Apollo 13 was the 1995 movie about America’s fifth crewed mission to the moon that launched in 1970. Two days in, an explosion on board the spacecraft deprived everyone of their much-needed oxygen supply and electrical power. NASA aborted the mission and the rest of the movie was about getting the three astronauts home safely.
Front and center in this drama was Flight Director Gene Kranz, played by Ed Harris. Flight directors lead teams of flight controllers, astronauts, and research and engineering experts to make real-time decisions to keep astronauts safe. In this role, Kranz was crystal clear in his direction to scores of flight controllers, and received feedback and input from everyone that fed into the decisions he needed to make. This was the ultimate in project implementation.
Fast forward to your project.
Your project is undoubtedly not as harrowing as Apollo 13. But, once the project is complete, it typically moves to an implementation phase, in order to realize its benefits. For example, if a new software solution to manage remote workers is created, it is rolled out, or implemented, across the workforce. This is where an implementation plan needs to be built and executed repeatedly until the software is completely rolled out.
You can picture yourself, or whoever is running the plan, like a flight director at mission control with a headset and clipboard, going down the list of items to bring this project home safely. But, what should be on this plan?
At a minimum, the following should be on any implementation plan. Think of these as column headings in a spreadsheet.
- Task ID - Unique identifier, so there’s never a question about what step is being discussed.
- Category - Logical grouping of tasks that can be based upon when they occur, i.e., two days prior to implementation, or whatever makes sense for your project.
- Task Name - Short name for what needs to be accomplished in this step. Good rule of thumb is to use a verb / noun pairing. For example, Create Meeting or Move Database.
- Task Description - 1-2 sentences describing the task at hand. The goal should be that if anyone picked up the plan off the floor, they would have a good idea of what needs to be done and possibly be able to run it themselves.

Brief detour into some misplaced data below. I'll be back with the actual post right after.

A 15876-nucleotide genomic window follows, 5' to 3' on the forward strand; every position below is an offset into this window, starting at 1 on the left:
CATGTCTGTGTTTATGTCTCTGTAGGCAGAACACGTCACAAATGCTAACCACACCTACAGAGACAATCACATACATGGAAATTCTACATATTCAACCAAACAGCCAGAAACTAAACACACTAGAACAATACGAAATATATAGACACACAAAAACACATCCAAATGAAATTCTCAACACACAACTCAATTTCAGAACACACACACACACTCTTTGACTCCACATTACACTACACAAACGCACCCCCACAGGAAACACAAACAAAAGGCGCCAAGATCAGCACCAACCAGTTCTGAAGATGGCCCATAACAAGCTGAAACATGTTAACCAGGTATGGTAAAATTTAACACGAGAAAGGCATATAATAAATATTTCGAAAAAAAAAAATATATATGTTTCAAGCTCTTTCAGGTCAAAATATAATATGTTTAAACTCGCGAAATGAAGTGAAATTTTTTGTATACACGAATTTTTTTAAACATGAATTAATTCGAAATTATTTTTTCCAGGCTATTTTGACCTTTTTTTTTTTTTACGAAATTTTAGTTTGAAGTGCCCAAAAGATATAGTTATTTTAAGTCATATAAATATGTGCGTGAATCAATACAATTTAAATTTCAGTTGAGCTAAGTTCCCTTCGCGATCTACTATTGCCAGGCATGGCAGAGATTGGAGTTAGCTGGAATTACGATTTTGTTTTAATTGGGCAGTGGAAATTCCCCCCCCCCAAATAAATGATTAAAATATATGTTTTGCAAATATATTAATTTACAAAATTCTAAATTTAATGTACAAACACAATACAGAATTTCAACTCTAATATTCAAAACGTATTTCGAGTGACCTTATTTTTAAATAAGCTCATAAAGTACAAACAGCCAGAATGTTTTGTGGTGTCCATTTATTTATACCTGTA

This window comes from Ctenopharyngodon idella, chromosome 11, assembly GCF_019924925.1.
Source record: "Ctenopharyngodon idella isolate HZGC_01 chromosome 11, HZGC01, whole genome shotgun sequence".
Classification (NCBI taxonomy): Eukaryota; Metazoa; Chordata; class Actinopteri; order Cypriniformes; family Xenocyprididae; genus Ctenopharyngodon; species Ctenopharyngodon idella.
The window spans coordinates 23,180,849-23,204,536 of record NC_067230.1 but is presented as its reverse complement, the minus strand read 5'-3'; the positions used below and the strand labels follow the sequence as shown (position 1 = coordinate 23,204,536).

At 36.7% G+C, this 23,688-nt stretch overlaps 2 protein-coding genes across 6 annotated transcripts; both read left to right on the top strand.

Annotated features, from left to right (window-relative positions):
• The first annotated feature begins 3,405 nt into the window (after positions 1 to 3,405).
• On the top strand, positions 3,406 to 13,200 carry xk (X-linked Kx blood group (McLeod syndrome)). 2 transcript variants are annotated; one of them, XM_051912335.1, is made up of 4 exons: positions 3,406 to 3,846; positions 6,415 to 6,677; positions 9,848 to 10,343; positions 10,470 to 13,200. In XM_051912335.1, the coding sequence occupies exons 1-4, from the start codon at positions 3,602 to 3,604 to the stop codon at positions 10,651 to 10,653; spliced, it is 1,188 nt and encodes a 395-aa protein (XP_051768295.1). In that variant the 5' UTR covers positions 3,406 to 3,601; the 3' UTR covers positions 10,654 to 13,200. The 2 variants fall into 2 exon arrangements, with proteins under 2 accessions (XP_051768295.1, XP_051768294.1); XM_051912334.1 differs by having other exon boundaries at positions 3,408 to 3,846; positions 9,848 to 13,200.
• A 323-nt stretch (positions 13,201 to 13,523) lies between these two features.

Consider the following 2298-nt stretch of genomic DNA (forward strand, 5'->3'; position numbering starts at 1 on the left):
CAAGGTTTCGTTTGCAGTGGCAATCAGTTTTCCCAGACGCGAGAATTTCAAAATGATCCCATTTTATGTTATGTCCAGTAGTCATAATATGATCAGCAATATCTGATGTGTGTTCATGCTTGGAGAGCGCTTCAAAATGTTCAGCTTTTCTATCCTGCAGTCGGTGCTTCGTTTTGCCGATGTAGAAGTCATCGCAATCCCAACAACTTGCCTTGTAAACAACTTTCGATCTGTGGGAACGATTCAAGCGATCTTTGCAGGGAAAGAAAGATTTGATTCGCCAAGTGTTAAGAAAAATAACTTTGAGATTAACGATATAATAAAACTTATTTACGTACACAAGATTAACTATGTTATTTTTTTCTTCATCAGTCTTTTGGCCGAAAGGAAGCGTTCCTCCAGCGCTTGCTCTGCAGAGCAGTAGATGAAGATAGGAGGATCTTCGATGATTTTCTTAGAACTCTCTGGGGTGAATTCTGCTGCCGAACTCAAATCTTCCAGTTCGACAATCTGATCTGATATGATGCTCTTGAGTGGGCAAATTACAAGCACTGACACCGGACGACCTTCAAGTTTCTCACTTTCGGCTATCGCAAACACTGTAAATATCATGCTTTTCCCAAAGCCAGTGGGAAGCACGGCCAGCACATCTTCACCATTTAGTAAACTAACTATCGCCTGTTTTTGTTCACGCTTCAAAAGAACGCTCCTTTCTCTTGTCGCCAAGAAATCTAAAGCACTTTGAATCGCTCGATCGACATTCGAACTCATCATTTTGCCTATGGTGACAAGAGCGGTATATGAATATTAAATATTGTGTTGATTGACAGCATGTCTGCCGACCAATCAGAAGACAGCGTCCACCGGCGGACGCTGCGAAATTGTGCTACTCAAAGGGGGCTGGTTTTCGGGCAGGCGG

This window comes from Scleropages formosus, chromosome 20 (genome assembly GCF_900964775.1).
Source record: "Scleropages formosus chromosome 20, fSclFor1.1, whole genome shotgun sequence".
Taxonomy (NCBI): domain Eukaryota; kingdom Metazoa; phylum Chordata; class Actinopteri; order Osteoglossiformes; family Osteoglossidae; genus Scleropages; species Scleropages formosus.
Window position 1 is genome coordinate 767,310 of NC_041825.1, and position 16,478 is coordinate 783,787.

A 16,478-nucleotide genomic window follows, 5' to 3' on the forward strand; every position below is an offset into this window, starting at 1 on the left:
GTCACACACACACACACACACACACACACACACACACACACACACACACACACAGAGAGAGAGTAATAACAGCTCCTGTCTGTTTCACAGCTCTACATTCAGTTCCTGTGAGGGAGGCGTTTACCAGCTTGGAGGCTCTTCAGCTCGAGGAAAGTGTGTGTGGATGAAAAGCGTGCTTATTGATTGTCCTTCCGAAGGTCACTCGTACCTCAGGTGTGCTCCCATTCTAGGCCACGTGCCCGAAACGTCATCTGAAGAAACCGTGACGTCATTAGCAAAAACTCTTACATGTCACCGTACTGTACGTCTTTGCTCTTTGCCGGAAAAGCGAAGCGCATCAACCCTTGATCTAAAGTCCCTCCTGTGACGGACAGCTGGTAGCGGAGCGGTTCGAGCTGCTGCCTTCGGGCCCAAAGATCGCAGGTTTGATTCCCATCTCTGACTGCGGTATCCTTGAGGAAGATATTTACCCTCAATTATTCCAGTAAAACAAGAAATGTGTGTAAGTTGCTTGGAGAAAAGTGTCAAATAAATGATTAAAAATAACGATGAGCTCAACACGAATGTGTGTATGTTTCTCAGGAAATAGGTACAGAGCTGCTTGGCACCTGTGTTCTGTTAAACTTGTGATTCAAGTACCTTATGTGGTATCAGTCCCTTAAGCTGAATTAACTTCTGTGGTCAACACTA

- Due Date - The date the task must be completed.
- Status - Keep it simple. Complete (blue), In Process (green), and Not Started (yellow). You can quickly scan down the list for green and yellow tasks, compare them to the Due Date and work on closing them out.
- Team - Identify the team that is responsible. Could be Development, Infrastructure, Networking, etc.
- Person - This is arguably one of the most important fields in the plan. Name the person from the Team identified above that executes that task.
- Duration (estimate) - How long the task is expected to take.
- Duration (actual) - How long the task actually took. This will be good to compare against Duration (estimate) once the implementation is complete. Adjustments can be made up or down to the plan based on the results.
- Notes - Include anything that may help the Implementation Manager as they go down the list (i.e., links to procedures or Knowledge Base Articles) or could be used as notes for project debriefs.
The tasks on the implementation plan are up to you and the needs of your team. But, here are a couple of things to keep in mind.
First, keep this list short, short, short. Eliminate and Automate as many steps as possible. Anytime people are involved in touching a process, there’s room for error. Your goal should be to automate everything and not even have a need for an implementation plan. That’s not realistic for most projects, especially when things become fast and furious closer to implementation. Regardless, keep the list short and work on making it shorter.
Second, do a dry run, or three. NASA drilled their astronauts time and time and time again to make sure they knew exactly what to do and when to do it. You should do the same with your implementation plan. Everything may look good on paper, but walking through it in a practice session will reveal if a step was left out, or a person who needed to be involved wasn’t there, or a host of other oversights. Dry runs or rehearsals give you time to fix those things.
Finally, choose whatever tool you prefer to track your implementation. Could be Excel, Word, or your preferred project tracking tool. Whatever it is, make sure it is available to everyone and you keep it up to date with lessons learned from prior implementations.
And, it’s up to you if you wear the cool headset and use a clipboard like Gene Kranz!